From the depths of her childhood to the heights of parenthood, Karin Jeanne invites us into her secret garden.
Karin Jeanne creates and exhibits her paintings between her native ële d’Yeu and Paris where she now resides. Fantasies, pirouettes, games and summersaults all somehow find their way into her paintings, depicting childhood scenes set against imaginary backdrops eked from the reality of her surroundings. Today, mother of six, her work reflects the confidence she has gained over the last ten years.
Karin will charm you at first sight – her generosity, good humour, and frankness topped off with a cheeky grin and a twinkle in her eye draws you in for more. Her crystalline voice ingeniously, yet unwittingly unveils her childhood as she enthusiastically describes the stories woven into each canvass. To listen to her, you would think that she has spent her days in the company of lutins and elves battling between the dunes and forests of her native island. Was it they that nurtured her talent? Born of the wind and sea, Karin can spot opportunity as soon as it appears.
Today she paints abundantly and the world is her oyster.
Born on the île d’Yeu in 1968, this hitherto Parisian was raised to the rhythm of the tides. Her memories are of a wonderful childhood – when she wasn’t out discovering her island on her bike, she was drawing, pottering, making clothes and dens for her happy dolls. She is possessed with a highly developed creative and aesthetic sense and this from a very early age.
“In primary school, I used to doodle on my exercise books, which niggled me, so I would transform them into beautiful flower gardens – much prettier. My career as an illustrator had already begun!”
Karin Jeanne at work in her Parisian workshop
Driven by her vocation, Karin left home at the tender age of 16 to study on “the mainland”. After graduating in French literature, she exiled herself for two years in the School of Fine Art, Grenoble. She then went on to study graphic art in advertising in Nantes, the city nearest to her island home. After graduating there three years later, the sirens of Paris beckoned and she spent the next ten years as art director in a design agency specialised in packaging.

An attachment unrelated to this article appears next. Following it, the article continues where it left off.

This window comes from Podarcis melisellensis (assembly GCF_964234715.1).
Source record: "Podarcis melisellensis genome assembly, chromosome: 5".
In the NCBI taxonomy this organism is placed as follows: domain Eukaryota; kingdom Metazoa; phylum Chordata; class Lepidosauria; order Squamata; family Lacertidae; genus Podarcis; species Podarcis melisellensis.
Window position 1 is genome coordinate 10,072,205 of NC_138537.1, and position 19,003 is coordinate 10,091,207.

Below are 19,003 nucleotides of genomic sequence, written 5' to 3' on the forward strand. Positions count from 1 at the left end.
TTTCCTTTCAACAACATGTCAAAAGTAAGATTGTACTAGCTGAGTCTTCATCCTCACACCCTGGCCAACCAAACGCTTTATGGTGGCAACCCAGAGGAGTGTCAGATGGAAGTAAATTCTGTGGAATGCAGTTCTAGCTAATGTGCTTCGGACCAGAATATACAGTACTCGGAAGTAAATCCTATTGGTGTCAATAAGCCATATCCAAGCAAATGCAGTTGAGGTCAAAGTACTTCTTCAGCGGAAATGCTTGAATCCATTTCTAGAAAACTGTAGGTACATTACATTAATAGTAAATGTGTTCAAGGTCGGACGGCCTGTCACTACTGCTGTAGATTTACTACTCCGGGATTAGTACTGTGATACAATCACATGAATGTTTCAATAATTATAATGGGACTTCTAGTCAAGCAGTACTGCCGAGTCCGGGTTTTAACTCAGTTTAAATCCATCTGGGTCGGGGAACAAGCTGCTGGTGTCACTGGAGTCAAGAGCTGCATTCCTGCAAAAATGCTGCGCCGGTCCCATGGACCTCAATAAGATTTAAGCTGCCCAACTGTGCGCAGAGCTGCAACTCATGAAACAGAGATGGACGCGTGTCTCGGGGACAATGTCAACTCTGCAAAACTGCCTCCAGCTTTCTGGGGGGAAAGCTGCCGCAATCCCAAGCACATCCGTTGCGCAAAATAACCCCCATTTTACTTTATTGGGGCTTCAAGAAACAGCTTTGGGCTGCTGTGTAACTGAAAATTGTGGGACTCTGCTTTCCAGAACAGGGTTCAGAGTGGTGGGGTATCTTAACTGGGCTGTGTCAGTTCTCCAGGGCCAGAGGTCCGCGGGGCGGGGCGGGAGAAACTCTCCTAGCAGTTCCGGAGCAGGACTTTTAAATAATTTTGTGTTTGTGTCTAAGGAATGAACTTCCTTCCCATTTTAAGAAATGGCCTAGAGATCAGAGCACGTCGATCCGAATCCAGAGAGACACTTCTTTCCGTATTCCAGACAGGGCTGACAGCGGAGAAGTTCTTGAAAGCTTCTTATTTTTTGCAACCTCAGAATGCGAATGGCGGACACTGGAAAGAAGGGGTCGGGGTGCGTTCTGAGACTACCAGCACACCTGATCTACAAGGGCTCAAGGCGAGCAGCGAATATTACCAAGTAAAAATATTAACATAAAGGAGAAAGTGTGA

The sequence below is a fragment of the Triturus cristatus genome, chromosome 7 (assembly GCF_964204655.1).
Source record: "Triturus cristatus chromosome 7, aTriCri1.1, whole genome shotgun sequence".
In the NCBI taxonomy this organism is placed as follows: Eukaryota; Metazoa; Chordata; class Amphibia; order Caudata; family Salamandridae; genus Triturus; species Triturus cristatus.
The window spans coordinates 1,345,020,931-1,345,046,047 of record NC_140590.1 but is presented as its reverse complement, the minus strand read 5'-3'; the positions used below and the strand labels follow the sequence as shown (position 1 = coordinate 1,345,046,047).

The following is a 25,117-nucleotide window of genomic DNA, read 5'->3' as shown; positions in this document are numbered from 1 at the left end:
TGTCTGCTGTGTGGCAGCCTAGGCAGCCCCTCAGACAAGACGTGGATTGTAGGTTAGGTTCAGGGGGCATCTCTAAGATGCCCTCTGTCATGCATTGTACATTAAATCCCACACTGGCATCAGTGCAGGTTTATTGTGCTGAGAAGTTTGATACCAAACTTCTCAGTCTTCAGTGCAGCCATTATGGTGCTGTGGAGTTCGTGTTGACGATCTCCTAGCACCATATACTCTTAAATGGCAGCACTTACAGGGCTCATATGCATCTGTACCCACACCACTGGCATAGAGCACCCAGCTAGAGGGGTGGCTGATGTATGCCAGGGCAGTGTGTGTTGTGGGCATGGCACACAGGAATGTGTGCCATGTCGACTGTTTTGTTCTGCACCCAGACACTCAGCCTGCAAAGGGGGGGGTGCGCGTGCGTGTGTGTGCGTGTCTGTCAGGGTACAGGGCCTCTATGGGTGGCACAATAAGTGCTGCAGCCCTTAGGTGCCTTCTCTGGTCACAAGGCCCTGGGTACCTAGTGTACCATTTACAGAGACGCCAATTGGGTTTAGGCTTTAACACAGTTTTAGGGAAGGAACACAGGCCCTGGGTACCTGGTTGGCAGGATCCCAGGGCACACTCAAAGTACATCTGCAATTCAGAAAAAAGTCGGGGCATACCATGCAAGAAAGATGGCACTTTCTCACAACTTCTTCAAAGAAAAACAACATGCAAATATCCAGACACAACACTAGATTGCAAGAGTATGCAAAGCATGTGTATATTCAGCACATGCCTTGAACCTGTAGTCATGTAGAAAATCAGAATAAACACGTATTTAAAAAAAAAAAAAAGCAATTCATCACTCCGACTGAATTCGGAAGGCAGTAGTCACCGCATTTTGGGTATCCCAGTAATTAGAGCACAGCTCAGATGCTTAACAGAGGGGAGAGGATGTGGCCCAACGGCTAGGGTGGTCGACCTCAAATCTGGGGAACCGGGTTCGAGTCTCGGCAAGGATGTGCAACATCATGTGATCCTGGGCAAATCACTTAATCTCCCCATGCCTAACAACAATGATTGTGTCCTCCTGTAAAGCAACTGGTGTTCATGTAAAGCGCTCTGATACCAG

“Advertising wasn’t my thing”, she admits, yet that decade marks her work even today. She often introduces advertising elements from the past, pastes old packaging in collage to give a sense of nostalgia and flavour to her colourful and joyous work.
“I got some old books from a grandparent dating from 1912 – so I stuck pieces of them into my paintings… old illustrations, old typography and so on… All this helps me create an imaginary backdrop that’s accessible to everyone”.
Puzzles, games and dolls
“Mironton-Mirontaine “, “Who’s Afraid of the Big Bad Wolf?”… Her paintings evoke many childhood memories and this is clearly her world. In 1998, she left the world of advertising and design for a basement in Colombes, in the western outskirts of Paris. There, she created, designed, manufactured and sold toys, puzzles, lamps, mirrors, and dolls through several publishers. She also published many articles on leisure in various magazines.
“I had a lot of ideas, I was creating a lot.” Her children Mathurin and Aglaia, were only too happy to play with their mother’s creations. One day, a publisher had the good idea to visit her basement workshop. Overwhelmed by the poetry he witnessed there, he immediately wanted to sell the contents of her children’s bedrooms. The result? A first prize at the prestigious “Maison et Objets” 2004 Expo in the category “Children’s World.”
Karin’s world does not stop there. Since 2001, she invests her time in a local, popular market on the île d’Yeu. “I spend every summer here creating, painting.”
In 2006, a publisher commissioned Karin to decorate 30 wooden frames being mass-produced in Asia. Karin wanted to exhibit them too and booked a wall eight meters by three for an exhibition in Colombes. But the frames were held up in shipping. “One month before the exhibition, nothing had arrived and I was facing the prospect of presenting an empty wall! I needed to act and fill the empty space, so I bought lots of canvasses, acrylic paint, and pigments and threw myself headlong into painting. I had no idea where I was going.”
The frames never arrived on time, but the exhibition was a success. What’s more, over half of her paintings were sold. That same year, the ële d’Yeu Department of Culture offered her an exhibition hall – she painted and sold a further 35 paintings for far more than those before.
Karin has a knack of spotting an opportunity and taking advantage of her luck. She plays to win.
Sea winds blow over her Parisian workshop
Karin’s hospitality radiates today from a new workshop. She welcomes you by offering Moroccan tea “with mint from the garden, and wind from the sea.” Wind is omnipresent in the huge paintings that adorn the walls and cascade across the floor.
Gales, gusts and gentle breezes… they all find their place in a whirlwind of joy reflected through the eyes and smiles of her imaginary characters. “There is a grey-bluish tint in all of my work – it’s my trademark from the île d’Yeu,” she says. Even though her latest works are gradually losing their childhood element, traces of seaward breezes are ever present.
Geraldine Magnan June 2009
Adapted from French.